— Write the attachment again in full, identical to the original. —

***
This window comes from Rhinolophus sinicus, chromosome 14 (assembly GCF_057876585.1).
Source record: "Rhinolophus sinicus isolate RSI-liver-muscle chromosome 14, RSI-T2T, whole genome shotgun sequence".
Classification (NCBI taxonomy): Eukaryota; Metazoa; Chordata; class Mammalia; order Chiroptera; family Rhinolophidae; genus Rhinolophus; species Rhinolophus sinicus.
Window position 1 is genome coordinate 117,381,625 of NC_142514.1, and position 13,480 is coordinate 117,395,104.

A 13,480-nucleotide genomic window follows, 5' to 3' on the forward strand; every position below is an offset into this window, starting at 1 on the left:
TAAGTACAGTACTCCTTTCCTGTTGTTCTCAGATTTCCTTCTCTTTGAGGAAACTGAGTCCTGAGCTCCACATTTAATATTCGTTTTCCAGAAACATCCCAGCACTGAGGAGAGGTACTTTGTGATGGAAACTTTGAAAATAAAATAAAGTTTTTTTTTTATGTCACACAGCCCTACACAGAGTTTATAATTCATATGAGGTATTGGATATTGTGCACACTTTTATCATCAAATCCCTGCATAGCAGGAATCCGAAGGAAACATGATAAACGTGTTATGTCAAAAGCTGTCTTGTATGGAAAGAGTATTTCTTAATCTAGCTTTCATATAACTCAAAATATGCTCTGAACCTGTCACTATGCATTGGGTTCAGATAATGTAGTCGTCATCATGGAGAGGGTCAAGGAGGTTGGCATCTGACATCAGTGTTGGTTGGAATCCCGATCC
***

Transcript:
This window comes from Rhinolophus sinicus, chromosome 14 (assembly GCF_057876585.1).
Source record: "Rhinolophus sinicus isolate RSI-liver-muscle chromosome 14, RSI-T2T, whole genome shotgun sequence".
Classification (NCBI taxonomy): Eukaryota; Metazoa; Chordata; class Mammalia; order Chiroptera; family Rhinolophidae; genus Rhinolophus; species Rhinolophus sinicus.
Window position 1 is genome coordinate 117,381,625 of NC_142514.1, and position 13,480 is coordinate 117,395,104.

A 13,480-nucleotide genomic window follows, 5' to 3' on the forward strand; every position below is an offset into this window, starting at 1 on the left:
TAAGTACAGTACTCCTTTCCTGTTGTTCTCAGATTTCCTTCTCTTTGAGGAAACTGAGTCCTGAGCTCCACATTTAATATTCGTTTTCCAGAAACATCCCAGCACTGAGGAGAGGTACTTTGTGATGGAAACTTTGAAAATAAAATAAAGTTTTTTTTTTATGTCACACAGCCCTACACAGAGTTTATAATTCATATGAGGTATTGGATATTGTGCACACTTTTATCATCAAATCCCTGCATAGCAGGAATCCGAAGGAAACATGATAAACGTGTTATGTCAAAAGCTGTCTTGTATGGAAAGAGTATTTCTTAATCTAGCTTTCATATAACTCAAAATATGCTCTGAACCTGTCACTATGCATTGGGTTCAGATAATGTAGTCGTCATCATGGAGAGGGTCAAGGAGGTTGGCATCTGACATCAGTGTTGGTTGGAATCCCGATCC